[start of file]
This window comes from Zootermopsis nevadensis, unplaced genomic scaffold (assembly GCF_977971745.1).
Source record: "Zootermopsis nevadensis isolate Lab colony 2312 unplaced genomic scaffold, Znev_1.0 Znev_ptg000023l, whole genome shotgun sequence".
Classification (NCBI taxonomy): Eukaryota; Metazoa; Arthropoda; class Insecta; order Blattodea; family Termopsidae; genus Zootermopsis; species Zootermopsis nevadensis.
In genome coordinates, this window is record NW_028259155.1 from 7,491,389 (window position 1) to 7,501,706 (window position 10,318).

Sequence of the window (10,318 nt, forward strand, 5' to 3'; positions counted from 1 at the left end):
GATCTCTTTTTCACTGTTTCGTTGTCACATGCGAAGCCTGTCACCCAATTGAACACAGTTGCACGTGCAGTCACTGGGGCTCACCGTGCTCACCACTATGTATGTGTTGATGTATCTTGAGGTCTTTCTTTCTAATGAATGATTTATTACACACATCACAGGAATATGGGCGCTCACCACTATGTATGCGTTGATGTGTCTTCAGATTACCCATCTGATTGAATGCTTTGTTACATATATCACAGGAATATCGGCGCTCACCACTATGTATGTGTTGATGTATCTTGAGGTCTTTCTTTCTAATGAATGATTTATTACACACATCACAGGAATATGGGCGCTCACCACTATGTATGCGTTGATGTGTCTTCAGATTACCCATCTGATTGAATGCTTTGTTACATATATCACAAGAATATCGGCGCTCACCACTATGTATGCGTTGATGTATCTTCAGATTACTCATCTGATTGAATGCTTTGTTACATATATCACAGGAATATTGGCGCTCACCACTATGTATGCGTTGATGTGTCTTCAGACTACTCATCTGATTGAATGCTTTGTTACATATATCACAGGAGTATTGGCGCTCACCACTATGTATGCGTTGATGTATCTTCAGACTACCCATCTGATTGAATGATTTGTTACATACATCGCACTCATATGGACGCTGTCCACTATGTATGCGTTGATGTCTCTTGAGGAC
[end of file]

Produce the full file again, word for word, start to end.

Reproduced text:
This window comes from Zootermopsis nevadensis, unplaced genomic scaffold (assembly GCF_977971745.1).
Source record: "Zootermopsis nevadensis isolate Lab colony 2312 unplaced genomic scaffold, Znev_1.0 Znev_ptg000023l, whole genome shotgun sequence".
Classification (NCBI taxonomy): Eukaryota; Metazoa; Arthropoda; class Insecta; order Blattodea; family Termopsidae; genus Zootermopsis; species Zootermopsis nevadensis.
In genome coordinates, this window is record NW_028259155.1 from 7,491,389 (window position 1) to 7,501,706 (window position 10,318).

Sequence of the window (10,318 nt, forward strand, 5' to 3'; positions counted from 1 at the left end):
GATCTCTTTTTCACTGTTTCGTTGTCACATGCGAAGCCTGTCACCCAATTGAACACAGTTGCACGTGCAGTCACTGGGGCTCACCGTGCTCACCACTATGTATGTGTTGATGTATCTTGAGGTCTTTCTTTCTAATGAATGATTTATTACACACATCACAGGAATATGGGCGCTCACCACTATGTATGCGTTGATGTGTCTTCAGATTACCCATCTGATTGAATGCTTTGTTACATATATCACAGGAATATCGGCGCTCACCACTATGTATGTGTTGATGTATCTTGAGGTCTTTCTTTCTAATGAATGATTTATTACACACATCACAGGAATATGGGCGCTCACCACTATGTATGCGTTGATGTGTCTTCAGATTACCCATCTGATTGAATGCTTTGTTACATATATCACAAGAATATCGGCGCTCACCACTATGTATGCGTTGATGTATCTTCAGATTACTCATCTGATTGAATGCTTTGTTACATATATCACAGGAATATTGGCGCTCACCACTATGTATGCGTTGATGTGTCTTCAGACTACTCATCTGATTGAATGCTTTGTTACATATATCACAGGAGTATTGGCGCTCACCACTATGTATGCGTTGATGTATCTTCAGACTACCCATCTGATTGAATGATTTGTTACATACATCGCACTCATATGGACGCTGTCCACTATGTATGCGTTGATGTCTCTTGAGGAC